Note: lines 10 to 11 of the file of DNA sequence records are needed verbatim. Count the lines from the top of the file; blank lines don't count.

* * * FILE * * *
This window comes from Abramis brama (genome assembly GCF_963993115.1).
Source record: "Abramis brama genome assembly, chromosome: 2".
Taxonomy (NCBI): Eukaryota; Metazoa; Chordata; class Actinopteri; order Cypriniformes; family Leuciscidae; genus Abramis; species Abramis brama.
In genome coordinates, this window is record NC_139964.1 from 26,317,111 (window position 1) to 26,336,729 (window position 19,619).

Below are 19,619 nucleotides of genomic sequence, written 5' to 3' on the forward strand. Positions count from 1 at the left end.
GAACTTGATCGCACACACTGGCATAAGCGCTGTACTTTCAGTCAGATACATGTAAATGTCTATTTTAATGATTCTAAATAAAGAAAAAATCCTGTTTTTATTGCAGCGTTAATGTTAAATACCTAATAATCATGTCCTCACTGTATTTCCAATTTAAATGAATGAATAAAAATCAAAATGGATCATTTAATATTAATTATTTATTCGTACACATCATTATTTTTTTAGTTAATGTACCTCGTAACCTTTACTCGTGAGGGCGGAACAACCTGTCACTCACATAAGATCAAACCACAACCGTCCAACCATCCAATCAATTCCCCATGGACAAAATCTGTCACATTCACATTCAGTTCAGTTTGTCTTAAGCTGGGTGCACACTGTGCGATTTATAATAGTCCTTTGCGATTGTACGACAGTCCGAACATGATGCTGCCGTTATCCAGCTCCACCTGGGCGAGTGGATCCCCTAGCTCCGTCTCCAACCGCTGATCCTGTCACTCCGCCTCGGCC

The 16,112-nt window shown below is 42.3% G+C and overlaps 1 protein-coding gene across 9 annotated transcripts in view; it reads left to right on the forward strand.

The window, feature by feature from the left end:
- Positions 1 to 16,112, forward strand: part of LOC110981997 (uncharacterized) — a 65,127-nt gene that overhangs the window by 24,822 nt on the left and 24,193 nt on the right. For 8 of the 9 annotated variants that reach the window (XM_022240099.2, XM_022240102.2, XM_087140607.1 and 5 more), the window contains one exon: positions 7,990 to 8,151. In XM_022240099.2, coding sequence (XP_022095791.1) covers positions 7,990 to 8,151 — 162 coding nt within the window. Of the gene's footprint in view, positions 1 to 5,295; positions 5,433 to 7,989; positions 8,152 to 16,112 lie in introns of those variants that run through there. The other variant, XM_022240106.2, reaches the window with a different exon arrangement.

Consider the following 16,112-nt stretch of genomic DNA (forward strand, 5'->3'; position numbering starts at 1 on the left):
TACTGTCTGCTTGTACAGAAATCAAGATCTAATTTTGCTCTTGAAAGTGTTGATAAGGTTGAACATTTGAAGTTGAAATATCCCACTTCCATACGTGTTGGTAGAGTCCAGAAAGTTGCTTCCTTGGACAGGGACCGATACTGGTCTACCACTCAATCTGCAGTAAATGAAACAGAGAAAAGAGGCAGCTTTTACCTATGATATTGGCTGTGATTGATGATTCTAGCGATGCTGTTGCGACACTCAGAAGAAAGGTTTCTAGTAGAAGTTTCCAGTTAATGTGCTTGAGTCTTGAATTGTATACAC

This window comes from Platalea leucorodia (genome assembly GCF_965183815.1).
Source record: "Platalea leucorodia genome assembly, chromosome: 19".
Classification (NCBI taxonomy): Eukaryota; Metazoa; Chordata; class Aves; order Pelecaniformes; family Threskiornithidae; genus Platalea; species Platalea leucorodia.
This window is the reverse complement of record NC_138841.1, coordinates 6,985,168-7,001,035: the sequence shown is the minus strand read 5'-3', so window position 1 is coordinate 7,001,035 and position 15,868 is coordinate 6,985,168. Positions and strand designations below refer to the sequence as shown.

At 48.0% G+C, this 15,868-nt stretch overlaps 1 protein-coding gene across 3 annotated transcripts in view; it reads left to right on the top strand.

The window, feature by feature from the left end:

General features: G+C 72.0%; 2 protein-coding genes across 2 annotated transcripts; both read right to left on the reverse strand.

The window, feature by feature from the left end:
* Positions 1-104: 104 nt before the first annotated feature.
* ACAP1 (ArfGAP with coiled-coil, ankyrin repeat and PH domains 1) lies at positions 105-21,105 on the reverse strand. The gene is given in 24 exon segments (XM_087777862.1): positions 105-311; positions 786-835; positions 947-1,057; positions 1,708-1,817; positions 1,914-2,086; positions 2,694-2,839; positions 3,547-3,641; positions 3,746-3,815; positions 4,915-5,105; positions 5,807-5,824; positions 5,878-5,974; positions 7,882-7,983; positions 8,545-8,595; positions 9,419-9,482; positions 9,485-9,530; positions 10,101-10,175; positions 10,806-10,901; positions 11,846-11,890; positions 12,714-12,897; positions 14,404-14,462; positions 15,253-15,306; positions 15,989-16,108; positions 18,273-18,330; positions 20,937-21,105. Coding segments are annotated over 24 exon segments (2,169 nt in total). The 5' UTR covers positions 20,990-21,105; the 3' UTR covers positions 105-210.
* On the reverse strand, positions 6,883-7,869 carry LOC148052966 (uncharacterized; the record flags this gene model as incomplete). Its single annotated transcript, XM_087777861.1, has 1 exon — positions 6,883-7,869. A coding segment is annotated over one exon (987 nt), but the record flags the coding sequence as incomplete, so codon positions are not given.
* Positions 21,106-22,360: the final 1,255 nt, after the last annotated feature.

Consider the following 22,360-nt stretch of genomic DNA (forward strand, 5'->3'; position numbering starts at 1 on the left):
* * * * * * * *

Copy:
Consider the following 16,112-nt stretch of genomic DNA (forward strand, 5'->3'; position numbering starts at 1 on the left):
TACTGTCTGCTTGTACAGAAATCAAGATCTAATTTTGCTCTTGAAAGTGTTGATAAGGTTGAACATTTGAAGTTGAAATATCCCACTTCCATACGTGTTGGTAGAGTCCAGAAAGTTGCTTCCTTGGACAGGGACCGATACTGGTCTACCACTCAATCTGCAGTAAATGAAACAGAGAAAAGAGGCAGCTTTTACCTATGATATTGGCTGTGATTGATGATTCTAGCGATGCTGTTGCGACACTCAGAAGAAAGGTTTCTAGTAGAAGTTTCCAGTTAATGTGCTTGAGTCTTGAATTGTATACAC